There is wide variation in how health systems approach the adoption of new software, and vendors often don't know what to expect when embarking on an integration project. The ADviCE Adoption Framework creates transparency around what vendors should expect and frames collaboration between health systems seeking to streamline complex processes.

Generating evidence from real world use: The ADviCE Real-world Performance Model

Do digital tools do what they say they do? ADviCE will help derive insights from information gathered by participants to define performance across the healthcare ecosystem. Our collaboration is building a framework grounded in clinical expertise and research to identify and collect real-world performance data that best measure the effectiveness and safety of DHST in practice.

What is a Digital Health Common Application for Digital Health Software Tools?

The Digital Health Common Application (DHCA) is a standard intake survey which vendors and innovators complete to pre-answer many of the common questions that arise during initial considerations of integrating Digital Health Software Tools into clinical care.  

In our experience, common questions include vendors’ past experiences integrating with specific vendor EHRs, and whether they require HL-7 programming to achieve integration.

The ADviCE DHCA establishes consistent, shared, standards of expectations and disclosure among vendors, health systems, patients, and other stakeholders.  

Why is a Digital Health Common Application needed? 

Health systems spend hundreds of hours in software acquisition activities each year, while vendors marketing budgets are often spent simply trying to understand how to collaborate with potential customers.

The DHCA can streamline collaboration by providing common steps for evaluation of Digital Health Software Tools, and forming a single front door for contracting processes.

What is the value of the Digital Health Common Application to health systems, vendors, and stakeholders? 

For health systems, they can expect to have vendors approach them with clearly articulated, standardized, and consistent information about their company, their specific Digital Health Software Tool, and its ability to integrate into care delivery.

Vendors can anticipate and identify topic areas important to health systems in advance, ensuring they are prepared before approaching a health system.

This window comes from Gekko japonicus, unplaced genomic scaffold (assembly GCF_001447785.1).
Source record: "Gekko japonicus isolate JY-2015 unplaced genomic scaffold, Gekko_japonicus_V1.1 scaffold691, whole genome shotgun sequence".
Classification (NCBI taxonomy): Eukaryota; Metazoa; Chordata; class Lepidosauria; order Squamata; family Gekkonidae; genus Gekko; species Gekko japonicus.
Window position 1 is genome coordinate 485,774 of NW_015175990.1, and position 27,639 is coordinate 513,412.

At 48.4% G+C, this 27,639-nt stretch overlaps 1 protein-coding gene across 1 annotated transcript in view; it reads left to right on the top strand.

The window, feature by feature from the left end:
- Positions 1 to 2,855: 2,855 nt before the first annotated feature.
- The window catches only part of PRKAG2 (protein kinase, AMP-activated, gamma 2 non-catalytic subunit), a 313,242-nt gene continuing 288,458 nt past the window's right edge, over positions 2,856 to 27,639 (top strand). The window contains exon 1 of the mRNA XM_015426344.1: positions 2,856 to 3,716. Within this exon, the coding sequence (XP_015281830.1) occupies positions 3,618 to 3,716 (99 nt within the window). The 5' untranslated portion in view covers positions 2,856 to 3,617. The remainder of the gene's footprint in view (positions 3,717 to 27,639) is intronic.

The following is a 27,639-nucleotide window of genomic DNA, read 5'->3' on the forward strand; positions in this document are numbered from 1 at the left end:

Example of DHCA Elements

  • What does your DHST do for patients, families, or providers? 
  • Does your DHST provide guidance around diagnosing, treating, or managing patient wellness? 
  • Does your DHST collect any data on safety, effectiveness, or usability? 
  • Are you in the US? 
  • Number of places the DHST is in use 
  • Tell us about how you handle data – Where are data stored? Who is notified in case of data loss 
  • Which EHRs do you work with? 
  • Whether DHST has been registered with EHR vendor “app store” 
  • Do you integrate using APIs, HL7, or other approaches? 

What are the checklist elements intended to do? 

The ADviCE Adoption Framework is a list of recommendations that should be considered as organizations consider potential solutions and plan to integrate them into practice.

Information collected will define shared understanding around the path to adoption and lower the friction inherent to the process of selecting, purchasing or recommending, and using digital health tools effectively.

ADviCE will not recommend or develop technical standards for integration. Approaches used may be shared across ADviCE, but other, technically-minded societies and agencies are better suited to defining technical standards.

The ADviCE Adoption Framework is a list of recommendations that should be considered as organizations consider potential solutions and plan to integrate them into practice.

Information collected will define shared understanding around the path to adoption and lower the friction inherent to the process of selecting, purchasing or recommending, and using digital health tools effectively.

ADviCE will not recommend or develop technical standards for integration. Approaches used may be shared across ADviCE, but other, technically-minded societies and agencies are better suited to defining technical standards.

Why is the checklist needed?